|Posted on Wednesday, October 04, 2000 - 6:40 am: |
Gale & Jim
Don't forget that Iniki hit Hawaii several weeks after Andrew and that put a further drain on the resource pool. I agree with Jim on the number of "real" adjusters at no more than 2500. Too many of the carriers relied on untrained support staff to handle claims and got themselves in a heap of trouble that the "real" adjusters had to straighten out.
If something doesn't develope soon, this could be a real bleak year for many, and will no doubt, cause many to rethink their choosen path. So, that 2500 or so will be thinned out considerably by the next season.
|Posted on Wednesday, October 04, 2000 - 12:59 am: |
Gale, I don't think that anyone collects or keeps the kind of information you are requesting. Without a doubt, the number of adjusters and insurance personnel in the Miami area for Hurricane Andrew would have to have set a record were there one.
While the State of Florida "required" all "adjusters" to "register" with the Florida Department of Insurance, many adjusters did not. Perhaps someone could inquire of the Florida Department of Insurance and learn how many adjusters were registered for the Hurricane Andrew event.
I have heard numbers bandied about regarding the number of adjusters who were in Miami, at least for the beginning of the storm assignments. Those numbers range from 2,500 to upwards of perhaps 5,000-8,000 adjusters.
My personal guess is the number of "adjusters" were probably in the range of close to 5,000 adjusters, but this included staff adjusters from around the country who were brought in by the carriers for a short period of time (perhaps a month to 6 weeks) as well as carrier staff personnel from out of state or corporate office underwriting, risk management, loss control, premium auditing, or any other insurance company department that could spare "warm bodies." Thus some who were working as either adjusters or support personnel while having some familiarity with insurance and the claims process, were really not involved in the day to day claims process in their regular staff capacity.
Additionally, many retired staff and independent adjusters came out of retirement to work this storm, although on a more limited basis and for a shorter period of time than most regular catastrophe adjusters.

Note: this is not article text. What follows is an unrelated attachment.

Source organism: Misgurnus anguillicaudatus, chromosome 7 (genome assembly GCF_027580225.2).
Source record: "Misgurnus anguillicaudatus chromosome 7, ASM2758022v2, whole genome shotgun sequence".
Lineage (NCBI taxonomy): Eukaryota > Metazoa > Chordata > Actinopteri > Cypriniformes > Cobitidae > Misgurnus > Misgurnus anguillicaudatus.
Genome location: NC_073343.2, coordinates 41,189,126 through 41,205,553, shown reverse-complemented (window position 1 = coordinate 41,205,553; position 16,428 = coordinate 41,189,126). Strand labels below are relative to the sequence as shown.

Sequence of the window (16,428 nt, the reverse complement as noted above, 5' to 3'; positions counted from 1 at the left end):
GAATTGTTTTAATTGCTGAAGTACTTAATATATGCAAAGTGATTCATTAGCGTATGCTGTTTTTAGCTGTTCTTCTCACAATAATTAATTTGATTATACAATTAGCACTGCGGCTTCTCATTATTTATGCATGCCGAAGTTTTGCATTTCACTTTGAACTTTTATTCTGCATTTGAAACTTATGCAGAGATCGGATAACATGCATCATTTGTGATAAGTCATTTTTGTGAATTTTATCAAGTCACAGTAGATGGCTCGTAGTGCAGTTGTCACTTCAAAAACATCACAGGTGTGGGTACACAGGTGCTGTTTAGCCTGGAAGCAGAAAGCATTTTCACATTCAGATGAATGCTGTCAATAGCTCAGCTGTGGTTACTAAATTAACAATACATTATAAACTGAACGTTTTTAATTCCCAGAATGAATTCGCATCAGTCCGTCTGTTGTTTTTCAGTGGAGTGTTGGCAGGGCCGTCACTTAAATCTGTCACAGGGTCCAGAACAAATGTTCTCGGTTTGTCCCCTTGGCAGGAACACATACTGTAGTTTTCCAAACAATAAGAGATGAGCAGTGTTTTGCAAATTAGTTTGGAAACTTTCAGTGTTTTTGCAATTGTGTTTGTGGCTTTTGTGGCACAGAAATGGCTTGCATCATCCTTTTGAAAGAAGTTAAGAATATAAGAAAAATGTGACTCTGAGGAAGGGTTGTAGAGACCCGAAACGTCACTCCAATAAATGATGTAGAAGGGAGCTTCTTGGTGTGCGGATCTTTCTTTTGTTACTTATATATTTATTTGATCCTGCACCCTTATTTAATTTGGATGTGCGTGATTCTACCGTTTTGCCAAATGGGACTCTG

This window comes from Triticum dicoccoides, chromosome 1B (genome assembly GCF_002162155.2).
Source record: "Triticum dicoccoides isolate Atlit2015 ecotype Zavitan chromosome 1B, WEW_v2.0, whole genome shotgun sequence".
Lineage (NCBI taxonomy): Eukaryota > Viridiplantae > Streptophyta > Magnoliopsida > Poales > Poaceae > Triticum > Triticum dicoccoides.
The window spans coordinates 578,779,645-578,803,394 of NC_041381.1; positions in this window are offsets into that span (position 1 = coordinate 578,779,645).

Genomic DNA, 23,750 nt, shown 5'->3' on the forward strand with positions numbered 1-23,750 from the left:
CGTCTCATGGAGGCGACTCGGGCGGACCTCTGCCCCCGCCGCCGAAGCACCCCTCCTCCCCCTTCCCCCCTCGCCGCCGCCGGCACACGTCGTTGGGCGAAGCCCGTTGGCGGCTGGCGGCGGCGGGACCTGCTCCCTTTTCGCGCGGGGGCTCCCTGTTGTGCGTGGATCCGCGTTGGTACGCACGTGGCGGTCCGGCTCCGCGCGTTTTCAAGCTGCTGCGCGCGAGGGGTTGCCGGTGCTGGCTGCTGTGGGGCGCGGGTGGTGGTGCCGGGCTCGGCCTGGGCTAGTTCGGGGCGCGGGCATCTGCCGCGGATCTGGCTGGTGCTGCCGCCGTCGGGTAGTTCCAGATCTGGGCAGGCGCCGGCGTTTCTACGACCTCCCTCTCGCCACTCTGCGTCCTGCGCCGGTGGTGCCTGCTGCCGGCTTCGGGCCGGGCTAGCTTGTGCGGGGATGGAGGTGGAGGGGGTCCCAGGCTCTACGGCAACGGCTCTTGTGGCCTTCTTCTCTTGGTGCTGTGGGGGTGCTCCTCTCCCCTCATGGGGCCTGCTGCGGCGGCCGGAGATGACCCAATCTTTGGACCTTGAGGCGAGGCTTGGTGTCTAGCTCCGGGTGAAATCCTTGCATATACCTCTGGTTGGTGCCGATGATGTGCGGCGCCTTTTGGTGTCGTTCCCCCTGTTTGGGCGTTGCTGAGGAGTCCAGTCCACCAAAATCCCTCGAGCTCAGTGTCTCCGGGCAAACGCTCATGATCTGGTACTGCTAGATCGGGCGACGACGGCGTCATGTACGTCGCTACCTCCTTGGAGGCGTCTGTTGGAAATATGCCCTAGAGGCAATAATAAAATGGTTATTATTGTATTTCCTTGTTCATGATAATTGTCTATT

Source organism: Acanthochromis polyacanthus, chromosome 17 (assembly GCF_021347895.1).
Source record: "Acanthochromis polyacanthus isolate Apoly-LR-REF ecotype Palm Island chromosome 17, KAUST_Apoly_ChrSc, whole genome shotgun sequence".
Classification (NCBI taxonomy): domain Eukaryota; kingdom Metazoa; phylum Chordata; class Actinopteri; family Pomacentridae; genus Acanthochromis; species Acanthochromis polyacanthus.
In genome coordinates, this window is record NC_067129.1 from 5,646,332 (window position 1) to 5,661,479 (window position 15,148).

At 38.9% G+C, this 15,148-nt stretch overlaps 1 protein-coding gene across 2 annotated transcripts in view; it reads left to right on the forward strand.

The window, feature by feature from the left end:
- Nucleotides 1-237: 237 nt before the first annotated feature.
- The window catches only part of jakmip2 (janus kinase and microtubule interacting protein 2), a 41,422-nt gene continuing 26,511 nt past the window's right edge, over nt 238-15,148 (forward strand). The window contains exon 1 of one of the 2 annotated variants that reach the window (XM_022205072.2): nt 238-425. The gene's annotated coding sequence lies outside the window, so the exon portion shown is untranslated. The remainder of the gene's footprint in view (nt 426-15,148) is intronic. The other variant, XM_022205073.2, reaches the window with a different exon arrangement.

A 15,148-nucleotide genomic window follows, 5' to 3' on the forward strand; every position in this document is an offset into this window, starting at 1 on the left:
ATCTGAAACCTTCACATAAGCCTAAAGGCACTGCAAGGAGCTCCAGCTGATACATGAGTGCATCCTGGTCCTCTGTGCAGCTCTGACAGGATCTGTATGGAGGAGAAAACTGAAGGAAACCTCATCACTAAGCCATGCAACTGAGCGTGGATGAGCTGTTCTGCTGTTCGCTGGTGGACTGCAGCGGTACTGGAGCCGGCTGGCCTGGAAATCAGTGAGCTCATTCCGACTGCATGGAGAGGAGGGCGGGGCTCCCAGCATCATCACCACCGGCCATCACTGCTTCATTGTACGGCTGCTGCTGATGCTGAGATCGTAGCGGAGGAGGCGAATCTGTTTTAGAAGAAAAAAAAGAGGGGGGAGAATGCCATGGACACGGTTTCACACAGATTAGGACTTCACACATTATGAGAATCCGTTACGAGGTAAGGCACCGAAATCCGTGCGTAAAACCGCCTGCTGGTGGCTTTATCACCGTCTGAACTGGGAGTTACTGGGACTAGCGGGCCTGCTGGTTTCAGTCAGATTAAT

And, let's not forget that we had several hundred of our Canadian adjuster friends come down to Miami to help out as well.
The number of "real adjusters" was probably in the range of around 2,500 to 3,000 "real adjusters" and this includes not only independent catastrophe adjusters, but staff adjusters from around the country.
I do know that the American insurance system was strained due to the demands of the Hurricane Andrew event, and claims handling in regular offices in other parts of the country were slower and less responsive due to the strategic deployment of staff to Miami. Insureds who filed claims for auto damage, fire loss, propery losses, theft, etc. in other states were forced to wait in some instances for quite some time before they had an adjuster handle or visit their loss location due to the scarcity of adjusters available within the American insurance system.
Just my opinion. Hope this helps.
It is an interesting question. Let us hear the thoughts of others.
|Posted on Tuesday, October 03, 2000 - 9:38 pm: |
Is there any records that indicate the most adjusters ever to be working at the same time in the past several years regardless of thier qualifications?
|Posted on Wednesday, September 20, 2000 - 2:51 am: |
Danny: On the surface you are asking a very simple question. Unfortunately, there are no simple answers to your question. First of all "they" as referred to in your question just do not exist. What I mean by this is there is not any one single source "they" that has a list of all the cat adjusters and there never will be. Also because anyone that has been in this business for any period of time and is good at what they do know that in order to work continuously they have to be on as many carrier and adjusting firm rosters as possible. Another problem in even trying to guess at the number of catastrophe adjusters is that this business is very hard on anyone who elects this profession and as such very few will last more than a few years before stress & financial reasons force them to change their profession. You see Danny for anyone to be a true catastrophe adjuster he or she must possess a wide range of knowledge and experience in many different fields. Now if you are curious it has been estimated by several of my piers on this site that perhaps less than 200 such individuals exist in this profession. However, there are several thousand more that have varying skill levels. Contrary to anything you may have heard the time it takes an individual to gain the knowledge and experience to become a true catastrophe adjuster is more than most people can endure. Most individuals will either quit or change occupations before they reach that level of expertise. Speaking of time I would guess that most catastrophe adjusters are at least 45 years old before they have gained the knowledge and experience I am referring to. So you see a true catastrophe adjuster really will only have an average of 20 years to practice his or her profession before retirement. This is not a profession for the weak of heart or mind.
|Posted on Wednesday, September 20, 2000 - 2:50 am: |
The following question was posted on the bulletin board. Bulletin: How many cat adjuster do they have today on market. Not what each company have because some cat adjuster's are on every bodys list nothing wrong with that but how many are available. Posted By: Danny mechine102 09/19/2000 4:20:57 PM. As this was a question that may involve a discussion rather than that of a bulletin, I have posted it here for discussion.